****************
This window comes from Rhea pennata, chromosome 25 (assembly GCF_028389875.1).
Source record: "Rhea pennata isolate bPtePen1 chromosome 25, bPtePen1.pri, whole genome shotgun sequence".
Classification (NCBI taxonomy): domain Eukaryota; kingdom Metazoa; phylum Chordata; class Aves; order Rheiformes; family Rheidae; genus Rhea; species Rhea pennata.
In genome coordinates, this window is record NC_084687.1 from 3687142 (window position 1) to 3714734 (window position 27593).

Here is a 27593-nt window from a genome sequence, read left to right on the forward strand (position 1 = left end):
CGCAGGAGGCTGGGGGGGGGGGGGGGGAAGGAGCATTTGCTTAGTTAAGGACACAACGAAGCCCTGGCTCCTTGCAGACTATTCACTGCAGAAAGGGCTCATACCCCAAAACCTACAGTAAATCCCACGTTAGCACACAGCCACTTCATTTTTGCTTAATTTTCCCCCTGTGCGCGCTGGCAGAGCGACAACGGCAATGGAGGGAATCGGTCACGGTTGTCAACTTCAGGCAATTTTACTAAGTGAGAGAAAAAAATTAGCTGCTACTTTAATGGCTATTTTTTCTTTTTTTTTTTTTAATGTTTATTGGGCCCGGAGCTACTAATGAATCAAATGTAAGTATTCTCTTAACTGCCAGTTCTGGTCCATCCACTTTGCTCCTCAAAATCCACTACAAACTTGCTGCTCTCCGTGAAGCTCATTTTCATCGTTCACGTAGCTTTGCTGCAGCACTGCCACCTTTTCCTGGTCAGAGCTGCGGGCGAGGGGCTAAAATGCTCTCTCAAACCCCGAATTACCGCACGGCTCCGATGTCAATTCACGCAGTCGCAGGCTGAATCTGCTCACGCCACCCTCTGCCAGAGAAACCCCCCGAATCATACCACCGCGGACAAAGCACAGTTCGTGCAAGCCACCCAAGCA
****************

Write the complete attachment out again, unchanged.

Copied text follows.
This window comes from Rhea pennata, chromosome 25 (assembly GCF_028389875.1).
Source record: "Rhea pennata isolate bPtePen1 chromosome 25, bPtePen1.pri, whole genome shotgun sequence".
Classification (NCBI taxonomy): domain Eukaryota; kingdom Metazoa; phylum Chordata; class Aves; order Rheiformes; family Rheidae; genus Rhea; species Rhea pennata.
In genome coordinates, this window is record NC_084687.1 from 3687142 (window position 1) to 3714734 (window position 27593).

Here is a 27593-nt window from a genome sequence, read left to right on the forward strand (position 1 = left end):
CGCAGGAGGCTGGGGGGGGGGGGGGGGAAGGAGCATTTGCTTAGTTAAGGACACAACGAAGCCCTGGCTCCTTGCAGACTATTCACTGCAGAAAGGGCTCATACCCCAAAACCTACAGTAAATCCCACGTTAGCACACAGCCACTTCATTTTTGCTTAATTTTCCCCCTGTGCGCGCTGGCAGAGCGACAACGGCAATGGAGGGAATCGGTCACGGTTGTCAACTTCAGGCAATTTTACTAAGTGAGAGAAAAAAATTAGCTGCTACTTTAATGGCTATTTTTTCTTTTTTTTTTTTTAATGTTTATTGGGCCCGGAGCTACTAATGAATCAAATGTAAGTATTCTCTTAACTGCCAGTTCTGGTCCATCCACTTTGCTCCTCAAAATCCACTACAAACTTGCTGCTCTCCGTGAAGCTCATTTTCATCGTTCACGTAGCTTTGCTGCAGCACTGCCACCTTTTCCTGGTCAGAGCTGCGGGCGAGGGGCTAAAATGCTCTCTCAAACCCCGAATTACCGCACGGCTCCGATGTCAATTCACGCAGTCGCAGGCTGAATCTGCTCACGCCACCCTCTGCCAGAGAAACCCCCCGAATCATACCACCGCGGACAAAGCACAGTTCGTGCAAGCCACCCAAGCA